This is an engaging study of the 15-month crusade of a small group of brave women who left Toledo, Spain, in 1620 to found a female convent under the Franciscan First Rule of Saint Clare in Manila, Philippines. Sarah E. Owens, professor of Spanish in the Department of Hispanic Studies at the College of Charleston, relies on a very unique source, an unpublished 450-folio biography by one of the convent's cofounders, Sor Ana de Cristo, about their spiritual leader, Sor Jerónima de la Asunción. This document chronicles the odyssey of these women and illustrates the extreme geographical and ethnic diversity within Spain's global empire. Owens contends that Sor Ana's manuscript is a hybrid text: a biography, travel narrative, convent chronicle, and, more importantly for her argument, autobiography. Owens is concerned not only with the nuns' physical journey but also with tracing the...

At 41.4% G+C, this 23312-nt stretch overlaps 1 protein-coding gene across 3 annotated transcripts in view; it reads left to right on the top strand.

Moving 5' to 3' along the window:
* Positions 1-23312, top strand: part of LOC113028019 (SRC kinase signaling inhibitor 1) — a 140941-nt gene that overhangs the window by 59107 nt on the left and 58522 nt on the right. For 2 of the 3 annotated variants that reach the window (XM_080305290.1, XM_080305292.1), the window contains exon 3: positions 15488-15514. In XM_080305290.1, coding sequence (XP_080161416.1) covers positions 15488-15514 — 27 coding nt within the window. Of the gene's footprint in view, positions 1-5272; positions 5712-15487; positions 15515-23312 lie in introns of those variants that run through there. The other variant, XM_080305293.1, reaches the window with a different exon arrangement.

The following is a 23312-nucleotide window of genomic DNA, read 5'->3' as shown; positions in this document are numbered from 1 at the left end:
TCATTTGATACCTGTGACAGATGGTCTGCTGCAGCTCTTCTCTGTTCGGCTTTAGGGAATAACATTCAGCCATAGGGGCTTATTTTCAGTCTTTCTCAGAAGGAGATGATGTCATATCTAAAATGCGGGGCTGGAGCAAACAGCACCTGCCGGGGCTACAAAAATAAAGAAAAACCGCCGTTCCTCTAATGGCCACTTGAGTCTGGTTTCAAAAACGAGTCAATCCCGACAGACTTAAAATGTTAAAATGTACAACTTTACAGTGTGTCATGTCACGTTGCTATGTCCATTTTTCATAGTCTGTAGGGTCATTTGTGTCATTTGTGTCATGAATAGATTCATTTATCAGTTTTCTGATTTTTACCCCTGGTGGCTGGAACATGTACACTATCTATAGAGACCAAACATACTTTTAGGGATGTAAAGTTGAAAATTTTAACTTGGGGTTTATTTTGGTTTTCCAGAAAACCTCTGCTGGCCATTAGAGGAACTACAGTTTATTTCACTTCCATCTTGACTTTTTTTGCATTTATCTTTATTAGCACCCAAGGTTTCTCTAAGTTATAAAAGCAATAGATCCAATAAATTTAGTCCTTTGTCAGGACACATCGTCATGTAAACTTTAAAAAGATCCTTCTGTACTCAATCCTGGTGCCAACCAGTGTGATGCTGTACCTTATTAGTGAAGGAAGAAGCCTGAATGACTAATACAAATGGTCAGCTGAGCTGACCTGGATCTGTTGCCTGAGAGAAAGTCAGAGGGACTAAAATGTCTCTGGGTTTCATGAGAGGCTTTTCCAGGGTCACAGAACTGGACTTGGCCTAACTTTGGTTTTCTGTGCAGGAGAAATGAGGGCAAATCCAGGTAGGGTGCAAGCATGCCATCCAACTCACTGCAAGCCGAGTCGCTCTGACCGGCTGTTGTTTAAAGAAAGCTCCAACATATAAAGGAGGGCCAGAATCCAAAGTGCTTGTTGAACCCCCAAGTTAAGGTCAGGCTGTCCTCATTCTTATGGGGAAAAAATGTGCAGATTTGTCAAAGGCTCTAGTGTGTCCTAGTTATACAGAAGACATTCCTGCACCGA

Eva Maria Mehl; Nuns Navigating the Spanish Empire. Hispanic American Historical Review 1 May 2019; 99 (2): 356–357. doi: https://doi.org/10.1215/00182168-7370368
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